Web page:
rjpalumbo24 10-02-2012 08:03 PM

Re: Yeast alpha tubulin western
 
Quote:

Originally Posted by mkc3 (Post 441341)
So the problem turned out to be Calbiochem, which I first purchased YOL1/34 and YL1/2 from. After buying YOL1/34 from Abcam, this problem was resolved. I started getting comparable signals between YOL1/34 and KMX-1 both in yeast and in human cells.

Millipore, which has acquired Calbiochem, refused to entertain any queries as to the identify of their anti-tubulin antibody clones but I will no longer purchase these from them and I would advise others to do the same.

I too have been having this issue for about 2 years now myself with the YOL 1/34 clone (from Chemicon International). My advisor didn't care that Tub1p wasn't being detected at the right molecular weight because for whatever reason, it was mostly constant. Our post-doc was convinced it was cross-reacting with something else. I was convinced it was dimerization, as discussed below.

I have noticed that sometimes, independent samples will have a bit less of the 110 kDa band (which is blindingly intense) and a faint, faint band around 55 kDa. I made a fascinating discovery when trying to transfer small molecular weight proteins in the absence of SDS (semi-dry, Bio-Rad). Under these transfer conditions, bands were present at 55 kDa, in addition to the very intense bands at 110 kDa; however, sometimes, there are no bands at 55 kDa, and no noticeable corresponding increase in the amount of 100 kDa. So these two observations had me convinced that my lysis conditions were causing the majority of my Tub1p to run at 110 kDa—presumably due to dimerization. We boil at ≥100ºC in SDS+DTT for 3-10'. and I know that that can cause some proteins to aggregate (I am also having this issue with a new target protein), so I was going to considering denaturing at 60ºC.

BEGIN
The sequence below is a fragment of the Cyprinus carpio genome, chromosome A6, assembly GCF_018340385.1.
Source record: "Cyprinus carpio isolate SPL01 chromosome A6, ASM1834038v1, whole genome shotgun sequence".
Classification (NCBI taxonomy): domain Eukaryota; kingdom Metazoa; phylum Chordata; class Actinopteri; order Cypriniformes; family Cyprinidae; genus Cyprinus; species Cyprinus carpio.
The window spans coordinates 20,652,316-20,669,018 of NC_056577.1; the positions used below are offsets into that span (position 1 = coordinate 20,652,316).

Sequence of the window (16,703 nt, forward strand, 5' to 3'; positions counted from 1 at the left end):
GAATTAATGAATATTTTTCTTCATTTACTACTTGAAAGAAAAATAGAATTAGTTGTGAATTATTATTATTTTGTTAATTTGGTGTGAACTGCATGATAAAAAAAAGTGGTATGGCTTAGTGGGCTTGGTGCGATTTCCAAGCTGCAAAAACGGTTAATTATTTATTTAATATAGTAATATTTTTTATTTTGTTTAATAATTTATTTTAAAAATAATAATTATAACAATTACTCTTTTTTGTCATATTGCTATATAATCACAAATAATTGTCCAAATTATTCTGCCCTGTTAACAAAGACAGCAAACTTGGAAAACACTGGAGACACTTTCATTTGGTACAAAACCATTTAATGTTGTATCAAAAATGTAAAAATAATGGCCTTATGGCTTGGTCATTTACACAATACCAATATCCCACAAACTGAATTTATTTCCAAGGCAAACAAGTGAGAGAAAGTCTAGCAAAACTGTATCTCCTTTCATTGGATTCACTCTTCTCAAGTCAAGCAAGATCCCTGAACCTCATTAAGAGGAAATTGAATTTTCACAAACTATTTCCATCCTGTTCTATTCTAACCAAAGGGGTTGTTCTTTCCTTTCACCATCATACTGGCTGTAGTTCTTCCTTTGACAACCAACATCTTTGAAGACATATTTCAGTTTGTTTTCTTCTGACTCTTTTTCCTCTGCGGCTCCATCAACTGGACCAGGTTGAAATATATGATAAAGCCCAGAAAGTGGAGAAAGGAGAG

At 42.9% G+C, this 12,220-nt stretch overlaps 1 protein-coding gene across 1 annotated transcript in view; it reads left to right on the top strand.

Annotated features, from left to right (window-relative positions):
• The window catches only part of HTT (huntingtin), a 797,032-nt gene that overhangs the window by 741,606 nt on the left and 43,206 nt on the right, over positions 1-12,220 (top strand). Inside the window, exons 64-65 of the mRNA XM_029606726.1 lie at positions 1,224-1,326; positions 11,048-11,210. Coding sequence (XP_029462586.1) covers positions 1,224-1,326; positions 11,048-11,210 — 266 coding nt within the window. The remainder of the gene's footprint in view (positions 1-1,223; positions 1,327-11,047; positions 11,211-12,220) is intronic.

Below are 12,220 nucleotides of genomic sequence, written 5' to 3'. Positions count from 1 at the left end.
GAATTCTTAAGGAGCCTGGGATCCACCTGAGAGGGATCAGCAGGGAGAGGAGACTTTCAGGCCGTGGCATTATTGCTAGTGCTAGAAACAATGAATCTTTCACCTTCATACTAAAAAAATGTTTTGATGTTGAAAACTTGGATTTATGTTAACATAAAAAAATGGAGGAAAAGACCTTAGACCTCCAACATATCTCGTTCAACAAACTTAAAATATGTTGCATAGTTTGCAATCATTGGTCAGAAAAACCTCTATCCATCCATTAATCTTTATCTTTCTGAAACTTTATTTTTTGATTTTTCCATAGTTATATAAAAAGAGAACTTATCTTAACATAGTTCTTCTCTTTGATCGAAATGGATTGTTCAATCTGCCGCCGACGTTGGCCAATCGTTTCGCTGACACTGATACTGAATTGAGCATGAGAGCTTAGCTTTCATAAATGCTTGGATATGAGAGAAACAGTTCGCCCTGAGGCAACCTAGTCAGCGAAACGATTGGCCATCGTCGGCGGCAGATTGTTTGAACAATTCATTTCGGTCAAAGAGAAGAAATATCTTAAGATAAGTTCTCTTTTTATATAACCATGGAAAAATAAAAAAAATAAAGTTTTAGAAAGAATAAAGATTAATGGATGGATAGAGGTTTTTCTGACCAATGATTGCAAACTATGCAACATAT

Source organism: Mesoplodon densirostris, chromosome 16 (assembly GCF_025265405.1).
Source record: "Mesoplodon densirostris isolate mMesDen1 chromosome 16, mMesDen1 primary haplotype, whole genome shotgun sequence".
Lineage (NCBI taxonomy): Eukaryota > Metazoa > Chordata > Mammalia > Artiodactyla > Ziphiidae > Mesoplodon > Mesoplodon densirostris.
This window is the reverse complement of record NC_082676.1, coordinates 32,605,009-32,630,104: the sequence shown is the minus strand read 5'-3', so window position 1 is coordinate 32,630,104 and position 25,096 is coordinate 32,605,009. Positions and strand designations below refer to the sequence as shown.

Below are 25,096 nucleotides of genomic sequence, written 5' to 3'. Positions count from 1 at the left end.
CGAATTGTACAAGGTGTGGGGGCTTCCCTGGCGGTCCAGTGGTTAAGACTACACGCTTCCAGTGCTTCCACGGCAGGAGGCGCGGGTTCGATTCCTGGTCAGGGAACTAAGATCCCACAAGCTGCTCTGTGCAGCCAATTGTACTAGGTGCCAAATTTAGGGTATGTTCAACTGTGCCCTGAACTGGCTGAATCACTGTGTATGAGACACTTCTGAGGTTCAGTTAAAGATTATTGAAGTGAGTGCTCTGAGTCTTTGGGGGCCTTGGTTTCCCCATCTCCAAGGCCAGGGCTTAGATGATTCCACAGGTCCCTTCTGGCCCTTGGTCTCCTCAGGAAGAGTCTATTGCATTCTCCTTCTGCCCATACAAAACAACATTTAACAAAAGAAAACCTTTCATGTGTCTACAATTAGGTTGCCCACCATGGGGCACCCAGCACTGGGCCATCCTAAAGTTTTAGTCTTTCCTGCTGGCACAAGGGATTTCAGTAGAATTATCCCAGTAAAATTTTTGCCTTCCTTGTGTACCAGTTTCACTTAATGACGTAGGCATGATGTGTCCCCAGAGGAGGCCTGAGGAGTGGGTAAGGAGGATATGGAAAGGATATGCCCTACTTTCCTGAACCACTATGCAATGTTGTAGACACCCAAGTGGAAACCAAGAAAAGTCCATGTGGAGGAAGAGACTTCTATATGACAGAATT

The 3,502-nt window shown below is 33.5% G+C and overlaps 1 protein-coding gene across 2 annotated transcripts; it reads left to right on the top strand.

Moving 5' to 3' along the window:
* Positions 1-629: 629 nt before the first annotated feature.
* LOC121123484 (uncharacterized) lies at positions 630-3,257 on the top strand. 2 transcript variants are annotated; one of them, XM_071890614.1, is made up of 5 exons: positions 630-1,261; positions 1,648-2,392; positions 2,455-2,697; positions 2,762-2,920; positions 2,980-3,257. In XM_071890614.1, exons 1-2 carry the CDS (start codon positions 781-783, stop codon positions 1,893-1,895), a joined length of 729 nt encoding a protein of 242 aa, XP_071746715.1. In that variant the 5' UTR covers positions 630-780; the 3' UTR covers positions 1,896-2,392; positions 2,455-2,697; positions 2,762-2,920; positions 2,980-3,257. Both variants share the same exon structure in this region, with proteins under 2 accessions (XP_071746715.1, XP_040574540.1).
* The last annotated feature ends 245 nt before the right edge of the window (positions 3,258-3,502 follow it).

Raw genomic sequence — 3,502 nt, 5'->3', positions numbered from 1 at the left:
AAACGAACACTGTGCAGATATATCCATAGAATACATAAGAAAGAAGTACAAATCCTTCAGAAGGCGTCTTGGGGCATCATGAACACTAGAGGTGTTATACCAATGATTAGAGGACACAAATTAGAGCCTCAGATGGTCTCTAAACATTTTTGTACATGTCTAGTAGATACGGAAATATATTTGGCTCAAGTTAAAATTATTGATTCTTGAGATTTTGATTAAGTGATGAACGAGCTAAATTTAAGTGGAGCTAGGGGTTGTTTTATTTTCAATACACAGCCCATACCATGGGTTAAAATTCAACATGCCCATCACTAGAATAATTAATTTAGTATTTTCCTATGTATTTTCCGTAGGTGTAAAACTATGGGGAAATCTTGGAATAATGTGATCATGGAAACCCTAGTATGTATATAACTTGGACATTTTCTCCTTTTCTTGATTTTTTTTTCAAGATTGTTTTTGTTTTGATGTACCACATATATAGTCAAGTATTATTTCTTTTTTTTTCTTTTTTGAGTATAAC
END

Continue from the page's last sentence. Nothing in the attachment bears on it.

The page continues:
However, this is good news, that an Abcam anti-Tub1p antibody gives bands at 55 kDa. Are they as intense as the bands you were detecting at 110 kDa? Or as faint as the ones you could sometimes detect at 55 kDa? As I say, sometimes I see less 110 kDa and more 55 kDa (and via SDS- transfer, even more 55 kDa, or none at all), which sounds like a dimerization issue—wherein the majority of Tub1p would be dimerized. However, were your Abcam antibody to detect the 55 kDa as well as the Calbiochem at 110 kDa, then that would suggest that either the Calbiochem/Chemicon antibodies preferentially recognizes dimerized Tub1p, whereas the Abcam preferentially detects independent Tub1p—both of which could arise from how the antibodies were raised. This still presents a problem because, why then do I sometimes detect less 110 kDa and more 55 kDa in single lanes only, and why is some proportion of Tub1p dimerized (again, likely due to lysis conditions, perhaps even as specific as individual tubes being prepared simultaneously)? If the degree of dimerization is not consistent between samples, regardless of which antibody is used, this could lead to inaccurate relation of a target to the Tub1p control.

Any thoughts on this would be greatly appreciated. It would be nice to put this Tub1p issue to bed.